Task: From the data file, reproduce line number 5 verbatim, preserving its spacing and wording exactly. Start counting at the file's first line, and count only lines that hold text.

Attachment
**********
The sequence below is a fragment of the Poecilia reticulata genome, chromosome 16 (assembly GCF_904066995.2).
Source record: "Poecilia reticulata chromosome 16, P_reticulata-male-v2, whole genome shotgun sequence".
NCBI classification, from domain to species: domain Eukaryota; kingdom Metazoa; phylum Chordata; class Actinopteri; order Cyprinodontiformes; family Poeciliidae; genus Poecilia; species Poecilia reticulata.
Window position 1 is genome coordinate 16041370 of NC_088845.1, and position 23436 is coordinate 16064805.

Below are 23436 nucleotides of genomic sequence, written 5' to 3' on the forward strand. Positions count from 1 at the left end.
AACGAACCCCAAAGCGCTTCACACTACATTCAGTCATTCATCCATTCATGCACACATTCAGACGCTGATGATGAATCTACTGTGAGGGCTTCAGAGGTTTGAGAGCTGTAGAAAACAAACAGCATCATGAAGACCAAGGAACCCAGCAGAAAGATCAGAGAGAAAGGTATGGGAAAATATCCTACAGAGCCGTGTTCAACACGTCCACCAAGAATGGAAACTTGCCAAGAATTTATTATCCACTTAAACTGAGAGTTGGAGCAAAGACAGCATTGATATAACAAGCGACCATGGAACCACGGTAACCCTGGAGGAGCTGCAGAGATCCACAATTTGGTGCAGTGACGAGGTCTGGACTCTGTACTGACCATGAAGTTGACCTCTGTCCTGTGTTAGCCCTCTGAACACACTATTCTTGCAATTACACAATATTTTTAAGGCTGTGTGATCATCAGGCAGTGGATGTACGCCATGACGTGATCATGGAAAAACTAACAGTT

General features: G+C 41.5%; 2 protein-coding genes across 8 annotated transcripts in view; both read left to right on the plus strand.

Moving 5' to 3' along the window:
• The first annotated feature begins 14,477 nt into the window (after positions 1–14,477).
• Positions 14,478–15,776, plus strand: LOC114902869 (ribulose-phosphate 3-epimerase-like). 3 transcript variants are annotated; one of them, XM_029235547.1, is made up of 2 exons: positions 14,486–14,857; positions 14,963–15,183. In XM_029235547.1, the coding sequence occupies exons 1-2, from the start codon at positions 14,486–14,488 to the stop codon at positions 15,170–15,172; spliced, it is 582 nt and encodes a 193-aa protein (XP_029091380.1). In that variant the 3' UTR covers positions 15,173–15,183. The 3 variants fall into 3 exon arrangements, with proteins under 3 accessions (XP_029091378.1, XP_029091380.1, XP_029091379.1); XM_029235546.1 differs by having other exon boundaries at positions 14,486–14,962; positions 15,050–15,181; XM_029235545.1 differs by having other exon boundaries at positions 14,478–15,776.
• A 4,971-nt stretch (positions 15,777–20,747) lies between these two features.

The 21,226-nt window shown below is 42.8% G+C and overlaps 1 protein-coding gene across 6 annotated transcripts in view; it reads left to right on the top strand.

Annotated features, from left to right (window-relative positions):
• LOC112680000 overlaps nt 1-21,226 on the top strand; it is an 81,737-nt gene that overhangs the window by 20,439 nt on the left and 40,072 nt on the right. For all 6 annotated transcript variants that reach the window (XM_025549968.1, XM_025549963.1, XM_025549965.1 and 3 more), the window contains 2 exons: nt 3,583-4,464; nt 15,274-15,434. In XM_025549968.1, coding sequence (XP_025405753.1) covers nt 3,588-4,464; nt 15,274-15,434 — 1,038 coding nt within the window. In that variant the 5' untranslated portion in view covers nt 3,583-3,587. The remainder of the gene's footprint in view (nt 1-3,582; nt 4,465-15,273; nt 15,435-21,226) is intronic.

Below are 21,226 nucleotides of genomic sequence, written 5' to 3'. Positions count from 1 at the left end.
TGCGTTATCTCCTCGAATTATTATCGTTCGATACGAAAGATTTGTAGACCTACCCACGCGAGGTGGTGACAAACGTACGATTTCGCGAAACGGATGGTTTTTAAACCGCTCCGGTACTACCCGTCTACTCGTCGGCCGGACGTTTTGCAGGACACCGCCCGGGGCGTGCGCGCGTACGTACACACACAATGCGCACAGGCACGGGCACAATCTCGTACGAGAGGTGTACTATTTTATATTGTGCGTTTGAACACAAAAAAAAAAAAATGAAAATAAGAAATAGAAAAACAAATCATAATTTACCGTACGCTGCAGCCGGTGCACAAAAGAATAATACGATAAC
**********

Below are 23436 nucleotides of genomic sequence, written 5' to 3' on the forward strand. Positions count from 1 at the left end.